I can't answer as to why the house on Bear Creek Road feels like home now, all of a sudden, but I can tell you some things I love about it.

I love how the sun filters into its open spaces through the curtains I hand made and the french doors. Brandon put them in after the vandalism took out the ugly sliding glass door that had been a feature of the house for the last 30 years. Electrical lighting isn't necessary on sunny days.

I love the vast front and back yard, embraced by thick, lovely woods and dotted with mature, gorgeous trees. This simple acre or so provides a wide open playing space full of adventures waiting to be had by a tiny red head.
I love the sounds of the washer and dryer as they hum and sing in the background. I love the smell of a clean house, cooking food and the light, fresh Beach scent from my Scentsy warmer. These things going on all at once create the perfect "home" ambiance.

I love to sip my coffee or tea on the couch in my studio, looking out through the glass door into the yard. I love to read in the same spot. On cool days, I venture outdoors. I'll sip and read in my lawn chair, basking in a sun ray.

I love the life that teaching brings into my home. I love the children, their parents and the adult students. I love the music that fills the entire house every Monday, Tuesday and Thursday afternoon. I love the vibrant hues in the room that seem to cheer on all of the activity.

I love having friends and family over to visit . . . even if the house is not as clean and organized as I would like. I love setting out the china for friends who don't really care about such things, and drinking from a real tea cup for no reason at all.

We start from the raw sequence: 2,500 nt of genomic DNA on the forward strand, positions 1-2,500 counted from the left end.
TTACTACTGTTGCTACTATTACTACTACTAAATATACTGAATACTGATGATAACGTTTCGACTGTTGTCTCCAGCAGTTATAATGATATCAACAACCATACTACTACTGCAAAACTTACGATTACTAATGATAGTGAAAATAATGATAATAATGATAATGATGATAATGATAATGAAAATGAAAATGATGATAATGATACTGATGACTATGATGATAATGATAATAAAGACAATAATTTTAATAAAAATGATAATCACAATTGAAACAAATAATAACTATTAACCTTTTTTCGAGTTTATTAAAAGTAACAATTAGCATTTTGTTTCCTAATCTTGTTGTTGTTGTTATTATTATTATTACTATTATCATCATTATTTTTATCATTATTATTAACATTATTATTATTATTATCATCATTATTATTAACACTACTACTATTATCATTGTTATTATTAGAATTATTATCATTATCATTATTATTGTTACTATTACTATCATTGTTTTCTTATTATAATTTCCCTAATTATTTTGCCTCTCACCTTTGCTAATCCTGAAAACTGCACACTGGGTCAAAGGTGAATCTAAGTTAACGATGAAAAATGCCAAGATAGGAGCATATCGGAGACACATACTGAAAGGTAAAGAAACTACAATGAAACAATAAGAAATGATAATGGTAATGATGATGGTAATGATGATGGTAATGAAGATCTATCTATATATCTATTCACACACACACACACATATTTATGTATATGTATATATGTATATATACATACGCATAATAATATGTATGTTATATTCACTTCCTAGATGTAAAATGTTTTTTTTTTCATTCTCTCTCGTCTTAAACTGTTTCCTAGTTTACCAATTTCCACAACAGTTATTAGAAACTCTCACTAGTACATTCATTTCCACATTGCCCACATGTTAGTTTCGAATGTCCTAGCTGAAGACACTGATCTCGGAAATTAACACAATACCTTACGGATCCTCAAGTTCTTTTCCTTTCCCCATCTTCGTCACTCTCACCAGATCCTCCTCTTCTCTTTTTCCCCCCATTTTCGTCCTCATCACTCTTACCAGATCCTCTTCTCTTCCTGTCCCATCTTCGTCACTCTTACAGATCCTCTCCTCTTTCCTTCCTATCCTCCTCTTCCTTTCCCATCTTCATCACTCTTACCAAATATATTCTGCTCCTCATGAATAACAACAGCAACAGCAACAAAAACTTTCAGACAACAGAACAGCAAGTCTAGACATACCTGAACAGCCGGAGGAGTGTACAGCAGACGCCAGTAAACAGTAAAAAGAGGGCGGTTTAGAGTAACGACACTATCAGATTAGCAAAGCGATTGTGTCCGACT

I love the face lift my husband gave this house. Every room resonates with his love for me. Even the living room that has been man-ified.

Now, we get down to it--I love the comfort of spending time with my two favorite men here. I love eating, talking, crying, laughing, learning, failing, growing and making memories with them inside of these walls and out in its garden.

And maybe this feeling of home has nothing to do with the house itself. It still makes funny noises. The pipes still make my neck hairs stand on end. I get scalded at least twice a week. I continue to get a whiff of old lady now and then. The house itself hasn't really changed that much. It's me that's changed. I've begun to make cherished memories here. I've prayed for this house--that God would bless it with life, love and joy. He has answered that prayer by simply opening my eyes to what was already happening. And you know what? I haven't driven down Sunflower Drive in months. My autopilot heads straight to the bend in the road, a few yards from the lake, right to where my boys are waiting . . . or where I'll be waiting for them.

It's possible that absence really does make the heart grow fonder, but I really hope that time makes the heart grow wiser. I hope that one day I'm grown up enough to realize that a home isn't walls and halls, but the people God gave me to love and to love me back.